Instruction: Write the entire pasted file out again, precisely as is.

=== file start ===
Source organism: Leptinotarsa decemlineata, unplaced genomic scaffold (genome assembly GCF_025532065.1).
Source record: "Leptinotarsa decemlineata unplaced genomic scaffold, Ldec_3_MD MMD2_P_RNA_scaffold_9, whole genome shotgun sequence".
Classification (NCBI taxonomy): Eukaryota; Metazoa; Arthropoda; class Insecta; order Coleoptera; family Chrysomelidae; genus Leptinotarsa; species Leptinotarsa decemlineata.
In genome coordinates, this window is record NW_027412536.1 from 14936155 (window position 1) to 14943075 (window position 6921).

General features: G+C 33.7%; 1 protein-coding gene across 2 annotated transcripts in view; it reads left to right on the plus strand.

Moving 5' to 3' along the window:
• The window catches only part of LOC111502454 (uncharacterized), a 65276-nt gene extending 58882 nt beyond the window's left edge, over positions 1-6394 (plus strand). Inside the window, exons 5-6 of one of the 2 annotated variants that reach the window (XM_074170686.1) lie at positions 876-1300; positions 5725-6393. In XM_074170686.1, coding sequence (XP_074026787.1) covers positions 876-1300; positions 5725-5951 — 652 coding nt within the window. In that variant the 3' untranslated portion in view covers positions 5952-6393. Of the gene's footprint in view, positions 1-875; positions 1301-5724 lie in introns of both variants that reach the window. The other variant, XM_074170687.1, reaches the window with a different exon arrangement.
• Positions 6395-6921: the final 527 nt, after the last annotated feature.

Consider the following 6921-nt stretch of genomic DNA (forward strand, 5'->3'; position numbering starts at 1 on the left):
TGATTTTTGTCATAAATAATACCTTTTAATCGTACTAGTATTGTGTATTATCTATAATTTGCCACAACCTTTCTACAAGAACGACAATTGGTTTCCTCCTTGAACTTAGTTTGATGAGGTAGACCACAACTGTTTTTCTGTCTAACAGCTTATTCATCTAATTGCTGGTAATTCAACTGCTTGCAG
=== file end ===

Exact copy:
Source organism: Leptinotarsa decemlineata, unplaced genomic scaffold (genome assembly GCF_025532065.1).
Source record: "Leptinotarsa decemlineata unplaced genomic scaffold, Ldec_3_MD MMD2_P_RNA_scaffold_9, whole genome shotgun sequence".
Classification (NCBI taxonomy): Eukaryota; Metazoa; Arthropoda; class Insecta; order Coleoptera; family Chrysomelidae; genus Leptinotarsa; species Leptinotarsa decemlineata.
In genome coordinates, this window is record NW_027412536.1 from 14936155 (window position 1) to 14943075 (window position 6921).

General features: G+C 33.7%; 1 protein-coding gene across 2 annotated transcripts in view; it reads left to right on the plus strand.

Moving 5' to 3' along the window:
• The window catches only part of LOC111502454 (uncharacterized), a 65276-nt gene extending 58882 nt beyond the window's left edge, over positions 1-6394 (plus strand). Inside the window, exons 5-6 of one of the 2 annotated variants that reach the window (XM_074170686.1) lie at positions 876-1300; positions 5725-6393. In XM_074170686.1, coding sequence (XP_074026787.1) covers positions 876-1300; positions 5725-5951 — 652 coding nt within the window. In that variant the 3' untranslated portion in view covers positions 5952-6393. Of the gene's footprint in view, positions 1-875; positions 1301-5724 lie in introns of both variants that reach the window. The other variant, XM_074170687.1, reaches the window with a different exon arrangement.
• Positions 6395-6921: the final 527 nt, after the last annotated feature.

Consider the following 6921-nt stretch of genomic DNA (forward strand, 5'->3'; position numbering starts at 1 on the left):
TGATTTTTGTCATAAATAATACCTTTTAATCGTACTAGTATTGTGTATTATCTATAATTTGCCACAACCTTTCTACAAGAACGACAATTGGTTTCCTCCTTGAACTTAGTTTGATGAGGTAGACCACAACTGTTTTTCTGTCTAACAGCTTATTCATCTAATTGCTGGTAATTCAACTGCTTGCAG